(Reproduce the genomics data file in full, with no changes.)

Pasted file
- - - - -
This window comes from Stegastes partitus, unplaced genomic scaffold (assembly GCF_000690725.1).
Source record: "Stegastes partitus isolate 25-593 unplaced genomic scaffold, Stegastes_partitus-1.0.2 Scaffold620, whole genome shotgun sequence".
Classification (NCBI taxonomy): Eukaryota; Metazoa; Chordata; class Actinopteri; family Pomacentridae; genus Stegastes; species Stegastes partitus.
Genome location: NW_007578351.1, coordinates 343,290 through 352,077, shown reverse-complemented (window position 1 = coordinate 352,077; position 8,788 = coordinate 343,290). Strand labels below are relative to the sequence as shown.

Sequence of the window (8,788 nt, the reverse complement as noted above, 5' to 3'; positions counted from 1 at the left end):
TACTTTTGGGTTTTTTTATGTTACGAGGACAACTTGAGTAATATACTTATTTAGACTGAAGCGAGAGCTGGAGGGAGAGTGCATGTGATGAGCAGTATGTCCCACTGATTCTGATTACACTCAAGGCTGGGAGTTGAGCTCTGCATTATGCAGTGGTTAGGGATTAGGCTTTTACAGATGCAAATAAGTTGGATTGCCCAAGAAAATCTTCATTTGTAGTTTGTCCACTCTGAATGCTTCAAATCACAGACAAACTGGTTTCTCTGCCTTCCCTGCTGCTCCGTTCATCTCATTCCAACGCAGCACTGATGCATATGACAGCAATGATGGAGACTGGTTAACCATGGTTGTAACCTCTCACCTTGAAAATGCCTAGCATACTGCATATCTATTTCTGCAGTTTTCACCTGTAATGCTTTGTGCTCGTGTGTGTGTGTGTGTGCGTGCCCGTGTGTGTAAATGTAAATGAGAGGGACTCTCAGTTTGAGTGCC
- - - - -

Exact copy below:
This window comes from Stegastes partitus, unplaced genomic scaffold (assembly GCF_000690725.1).
Source record: "Stegastes partitus isolate 25-593 unplaced genomic scaffold, Stegastes_partitus-1.0.2 Scaffold620, whole genome shotgun sequence".
Classification (NCBI taxonomy): Eukaryota; Metazoa; Chordata; class Actinopteri; family Pomacentridae; genus Stegastes; species Stegastes partitus.
Genome location: NW_007578351.1, coordinates 343,290 through 352,077, shown reverse-complemented (window position 1 = coordinate 352,077; position 8,788 = coordinate 343,290). Strand labels below are relative to the sequence as shown.

Sequence of the window (8,788 nt, the reverse complement as noted above, 5' to 3'; positions counted from 1 at the left end):
TACTTTTGGGTTTTTTTATGTTACGAGGACAACTTGAGTAATATACTTATTTAGACTGAAGCGAGAGCTGGAGGGAGAGTGCATGTGATGAGCAGTATGTCCCACTGATTCTGATTACACTCAAGGCTGGGAGTTGAGCTCTGCATTATGCAGTGGTTAGGGATTAGGCTTTTACAGATGCAAATAAGTTGGATTGCCCAAGAAAATCTTCATTTGTAGTTTGTCCACTCTGAATGCTTCAAATCACAGACAAACTGGTTTCTCTGCCTTCCCTGCTGCTCCGTTCATCTCATTCCAACGCAGCACTGATGCATATGACAGCAATGATGGAGACTGGTTAACCATGGTTGTAACCTCTCACCTTGAAAATGCCTAGCATACTGCATATCTATTTCTGCAGTTTTCACCTGTAATGCTTTGTGCTCGTGTGTGTGTGTGTGTGCGTGCCCGTGTGTGTAAATGTAAATGAGAGGGACTCTCAGTTTGAGTGCC